The government has announced that the State Pension age will rise to 68, seven years earlier than planned. The Secretary of State for Work and Pensions, David Gauke, said he was accepting the recommendations of the Cridland Report, by accelerating the rise in the state pension age. But is this rise fair? And is it the last?
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See also: Your questions about workplace pensions answered
The State Pension age was already on the rise. Women's pension age is currently rising to 65 by 2018. At that point, the current timetable shows a rise from 65-66 for both men and women by 2020. There will then be a pause, before it increases to 67 between 2026 and 2028. As a result of the latest announcement, it will then rise to 68 between 2037 and 2039.
What it means for you
The announcement will affect the 5.8 million people aged between 39 and 47, who will now get their state pension a year later than expected. More specifically, it will hit those born between 6 April 1970 and 5 April 1978. The move is expected to save the government £74 billion by 2045/46.
Even for private sector workers, there's a chance it will affect your workplace pension. Calum Cooper, Partner at Hymans Robertson, warns: "Many defined benefit open schemes now have retirement ages linked to the State Pension age to manage longevity risk."
Is this fair?
The experts aren't surprised. Patrick Connolly, Certified Financial Planner with Chase de Vere, points out that: "State pensions are being put under severe pressure as an ageing population means there will be more people claiming it and comparatively less people paying taxes to meet these claims. At the same time, increasing longevity will mean higher government costs in other areas such as healthcare and social services. For the State Pension to remain viable either the State Pension age will need to continue rising in line with life expectancy increases, State Pension benefits need to be cut or the State Pension becomes a means-tested benefit which isn't universally available. None of these are particularly attractive options."
Cooper says what we are seeing is the State Pension catching up with enormous rises in life expectancy over the years. He argues that: "The Government's decision to bring this forward by seven years should be welcomed, particularly in the context of fairness to future generations. Despite recent slowdowns, life expectancy has risen considerably and at a pace higher than previous legislation allowed for."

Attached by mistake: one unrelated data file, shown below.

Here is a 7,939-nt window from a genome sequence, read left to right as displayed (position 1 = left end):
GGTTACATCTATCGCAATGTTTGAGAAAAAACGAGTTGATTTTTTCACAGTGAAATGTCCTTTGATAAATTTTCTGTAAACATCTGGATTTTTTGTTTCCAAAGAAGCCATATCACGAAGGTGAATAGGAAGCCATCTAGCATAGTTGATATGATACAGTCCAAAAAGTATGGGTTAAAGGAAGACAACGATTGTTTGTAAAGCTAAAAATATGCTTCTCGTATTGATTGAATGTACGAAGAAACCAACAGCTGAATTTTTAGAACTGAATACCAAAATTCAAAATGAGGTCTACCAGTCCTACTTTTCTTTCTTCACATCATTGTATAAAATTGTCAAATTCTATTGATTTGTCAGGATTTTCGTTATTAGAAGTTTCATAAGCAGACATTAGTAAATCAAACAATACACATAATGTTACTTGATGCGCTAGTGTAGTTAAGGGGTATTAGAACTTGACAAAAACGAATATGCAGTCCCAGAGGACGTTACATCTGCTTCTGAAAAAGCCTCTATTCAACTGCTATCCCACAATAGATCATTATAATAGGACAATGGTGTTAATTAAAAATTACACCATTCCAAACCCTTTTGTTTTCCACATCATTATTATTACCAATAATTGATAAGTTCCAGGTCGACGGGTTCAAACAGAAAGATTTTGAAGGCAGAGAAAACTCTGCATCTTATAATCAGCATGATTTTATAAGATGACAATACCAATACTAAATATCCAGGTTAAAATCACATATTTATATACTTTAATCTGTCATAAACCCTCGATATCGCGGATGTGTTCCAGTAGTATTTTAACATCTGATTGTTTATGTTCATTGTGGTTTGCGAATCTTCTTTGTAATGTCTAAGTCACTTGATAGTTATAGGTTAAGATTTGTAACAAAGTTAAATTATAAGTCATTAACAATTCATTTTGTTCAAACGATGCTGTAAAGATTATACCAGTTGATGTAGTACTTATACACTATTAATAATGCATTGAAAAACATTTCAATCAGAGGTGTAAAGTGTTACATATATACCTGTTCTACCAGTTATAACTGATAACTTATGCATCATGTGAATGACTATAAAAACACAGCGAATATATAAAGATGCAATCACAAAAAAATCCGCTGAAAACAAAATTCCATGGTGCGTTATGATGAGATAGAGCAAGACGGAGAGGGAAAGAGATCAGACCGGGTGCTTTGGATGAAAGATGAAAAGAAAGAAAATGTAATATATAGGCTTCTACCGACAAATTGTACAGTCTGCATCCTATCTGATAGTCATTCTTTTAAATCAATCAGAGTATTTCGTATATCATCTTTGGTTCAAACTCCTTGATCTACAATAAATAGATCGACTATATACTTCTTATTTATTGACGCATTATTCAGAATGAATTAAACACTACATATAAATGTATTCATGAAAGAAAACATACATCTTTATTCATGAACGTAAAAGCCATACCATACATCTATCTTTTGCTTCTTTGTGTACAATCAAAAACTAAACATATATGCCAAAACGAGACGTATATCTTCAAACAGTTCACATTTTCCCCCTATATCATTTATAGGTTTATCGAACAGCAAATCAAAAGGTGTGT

Some commentators argue that the move isn't fair. Jamie Smith-Thompson, managing director of pension advice specialist, Portafina, says he has a great deal of sympathy for those affected by the change. He says: "They have probably been paying National Insurance contributions for a number of years, only to find they need to work longer for a benefit that was promised at an earlier age. It would be illegal to change the same type of rules in a final salary pension. The fact that the government is constantly changing the rules seems very unjust."
There is particular concern about what this means for those who are less likely to live so long - including those on lower wages. Cooper points out that rises in average life expectancy mask the fact that it is rising far faster for the affluent, while it has stalled for those who are struggling. TUC General Secretary Frances O'Grady agrees: "In large parts of the country, the state pension age will be higher than healthy life expectancy. And low-paid workers at risk of insecurity in their working lives will now face greater insecurity in old age too."
The timing of the announcement was particularly unfortunate, as it came hot on the heels of a report suggesting increases in life expectancy were starting to grind to a halt. University College London expert Sir Michael Marmot crunched the figures and said that the rate of increase in life expectancy had nearly halved since 2010 in England.
More to come
While we reel from the latest changes, it's also worth bearing in mind that those who are younger can expect even more of this sort of thing, because the government has established the general principle that we should spend around a third of our lives in retirement. While increases in life expectancy have slowed, we are still living longer each year, and as life expectancy grows, the state pension will move later and later in life.
Alistair Wilson, Head of Retail Platform Strategy at Zurich UK, says: "The scope for state support is diminishing and it's highly likely that there will be further rises in the state pension age."
David Newman, Head of Pensions at Close Brothers Asset Management, adds: "For young people in particular, who may be looking at working into their seventies, putting aside as much as they can reasonably afford each month, and benefiting from employer contributions will make all the difference."
For all of us, this underlines the importance of planning for our own retirement. Connolly says: "The message is very clear. We are likely to live for longer and so if we want to enjoy the benefits of an extended life, and not be reliant on the State pension, we need to plan ahead. This means saving for the future to ensure that we are able to retire on our own terms and to live the life we want as we get older."